Sunday, March 1, 2009

Oxytocin and Generosity

The Study:

The study attempted to connect the neuromodulator oxytocin with increased generosity by showing that it increases perspective-taking or empathy.

To isolate oxytocin’s impact on perspective-taking, the researchers used two money transfer tasks, the Ultimatum Game and the Dictator Game

In both tasks, participants were randomly assigned to pairs, but did not have the opportunity to see or converse with their partners. One member of the pair (referred to as Decision Maker 1, in the study, but referred to here as the Giver) was given $10. The other member of the pair (referred to in the study as Decision Maker 2, but referred to here as the Receiver) received no money at the start of the game.

Ultimatum Game: In the Ultimatum Game, the Giver was asked to choose an amount of money to transfer to the Receiver. If the Receiver accepted the transfer, both partners got the agreed-upon amounts of money. If, on the other hand, the Receiver rejected the offer as too stingy, neither partner kept any money. The Giver only had the opportunity to make one offer and could not renegotiate.

Dictator Game: In the Dictator Game, the Receiver had to accept whatever amount of money was given to him by the Giver.

The Ultimatum Game differs from the Dictator Game in that, in order to succeed at the task, the Giver must think about what the Receiver will do. The researchers encouraged this by asking all participants, before they were assigned to particular roles, to think about both the amount they would transfer as a Giver and the minimum amount they would accept as a Receiver. In the Dictator Game, the Giver does not need to explicitly think about the Receiver, but instead “simply decides how much one would like to give up.”

Before completing these tasks, half of the participants were infused intranasally with oxytocin and the other half were given an intranasal placebo to see what effect oxytocin would have on decision-making in the two games.

The Results:

As the researchers predicted, oxytocin increased the magnitude of transfers in the Ultimatum Game, but not in the Dictator Game. Only when participants had to think about another person did oxytocin affect they amount they were willing to give. Participants who had received oxytocin gave 21% more as Givers in the Ultimatum Game than those who had received the placebo.

The average transfers in the Ultimatum Game were $4.86 for the oxytocin group and $4.03 for the control group.

The researchers distinguished between generosity and altruism.

Generosity: Liberality in giving. Offering more to another than he or she expects.
Altruism: Helping another at a cost to oneself.

The Ultimatum Game most nearly tests generosity, since it compares the amounts a person is willing to give to an amount that is expected, while the Dictator Game most nearly tests altruism, since it measures how much of a cost to oneself one is willing to endure, without any particular mark of comparison.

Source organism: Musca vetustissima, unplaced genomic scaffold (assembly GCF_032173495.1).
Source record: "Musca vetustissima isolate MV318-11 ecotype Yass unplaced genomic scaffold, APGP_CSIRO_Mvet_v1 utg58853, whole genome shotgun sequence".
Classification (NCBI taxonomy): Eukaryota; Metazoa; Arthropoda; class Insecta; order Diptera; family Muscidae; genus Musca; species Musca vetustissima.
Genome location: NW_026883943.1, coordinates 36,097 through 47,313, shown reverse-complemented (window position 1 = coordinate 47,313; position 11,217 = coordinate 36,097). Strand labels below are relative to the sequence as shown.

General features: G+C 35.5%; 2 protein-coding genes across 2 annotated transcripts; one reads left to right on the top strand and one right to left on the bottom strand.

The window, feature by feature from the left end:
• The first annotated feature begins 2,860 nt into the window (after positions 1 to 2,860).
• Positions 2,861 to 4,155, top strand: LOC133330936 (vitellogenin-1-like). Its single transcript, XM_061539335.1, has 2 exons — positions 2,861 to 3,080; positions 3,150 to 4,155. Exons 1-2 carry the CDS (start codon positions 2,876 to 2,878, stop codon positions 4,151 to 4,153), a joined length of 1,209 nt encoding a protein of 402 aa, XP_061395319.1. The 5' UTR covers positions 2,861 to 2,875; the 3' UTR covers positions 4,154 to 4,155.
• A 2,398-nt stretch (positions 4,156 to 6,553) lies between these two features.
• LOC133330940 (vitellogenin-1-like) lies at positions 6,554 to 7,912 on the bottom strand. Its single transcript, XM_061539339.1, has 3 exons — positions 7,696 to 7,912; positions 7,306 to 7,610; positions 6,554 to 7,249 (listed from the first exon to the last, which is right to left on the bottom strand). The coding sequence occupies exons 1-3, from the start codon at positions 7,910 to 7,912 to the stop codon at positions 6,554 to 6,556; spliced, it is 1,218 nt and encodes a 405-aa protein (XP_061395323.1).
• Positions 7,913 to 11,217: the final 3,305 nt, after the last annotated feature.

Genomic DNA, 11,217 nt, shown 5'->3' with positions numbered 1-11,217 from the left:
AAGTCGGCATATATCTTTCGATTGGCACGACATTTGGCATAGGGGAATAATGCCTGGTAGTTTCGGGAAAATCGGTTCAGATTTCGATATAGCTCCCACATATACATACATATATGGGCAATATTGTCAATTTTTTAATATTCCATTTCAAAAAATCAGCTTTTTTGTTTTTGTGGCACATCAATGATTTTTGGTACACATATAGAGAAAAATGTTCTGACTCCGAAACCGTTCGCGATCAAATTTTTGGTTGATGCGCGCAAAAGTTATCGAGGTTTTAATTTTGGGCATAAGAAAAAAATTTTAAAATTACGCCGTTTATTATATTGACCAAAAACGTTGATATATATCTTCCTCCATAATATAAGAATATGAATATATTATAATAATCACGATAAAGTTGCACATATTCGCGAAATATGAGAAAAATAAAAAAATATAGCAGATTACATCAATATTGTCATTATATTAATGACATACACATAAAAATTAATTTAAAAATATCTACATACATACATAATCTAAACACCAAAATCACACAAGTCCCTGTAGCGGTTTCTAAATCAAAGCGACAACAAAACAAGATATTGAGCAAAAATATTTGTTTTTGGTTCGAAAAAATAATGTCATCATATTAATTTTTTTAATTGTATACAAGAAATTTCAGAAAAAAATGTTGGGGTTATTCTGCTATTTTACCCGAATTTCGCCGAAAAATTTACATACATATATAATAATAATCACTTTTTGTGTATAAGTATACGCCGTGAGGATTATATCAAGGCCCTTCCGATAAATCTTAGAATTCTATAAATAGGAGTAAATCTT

In the Ultimatum Game, significant generosity is shown by participants who have taken oxytocin, meaning that these participants gave more than the average amount that people would be willing to accept as a Receiver. Those who had taken oxytocin were 80% more generous.

From this, the researchers concluded that oxcytocin increases generosity, but not altruism, by increasing participants’ ability to take on the perspective of another person. The researchers hypothesized that when participants in the oxytocin group thought about the Receiver while acting as Giver in the Ultimatum Game, they identified more strongly with the disappointment and negative emotions that the Reciever would feel if the transfer was small, and so they gave larger amounts. The paper states, “OT [oxytocin] appeared to have selectively affected the understanding of how another would experience a negative emotion, and seemed to have motivated a desire to reduce DM2s’ [Receivers’] experienced negativity. This could be called empathy.”

An Alternative Reading of the Data:

Another explanation for the effects of oxytocin in the Ultimatum Game could be that oxytocin decreases risk-taking behavior. Givers who have received oxytocin might give more because they prefer to secure a smaller amount for themselves than to risk having their offer rejected and getting nothing. This explanation is not likely, however, because oxytocin did not have any effect on the minimum offer that participants were willing to accept as Receiver. If oxytocin led to risk-aversion, Receivers would also be willing to accept smaller, secure amounts, rather than sticking to a higher acceptance threshold. Also, another experiment, primarily designed to study the effects of oxytocin on trust levels, showed that oxytocin does not affect risk-taking.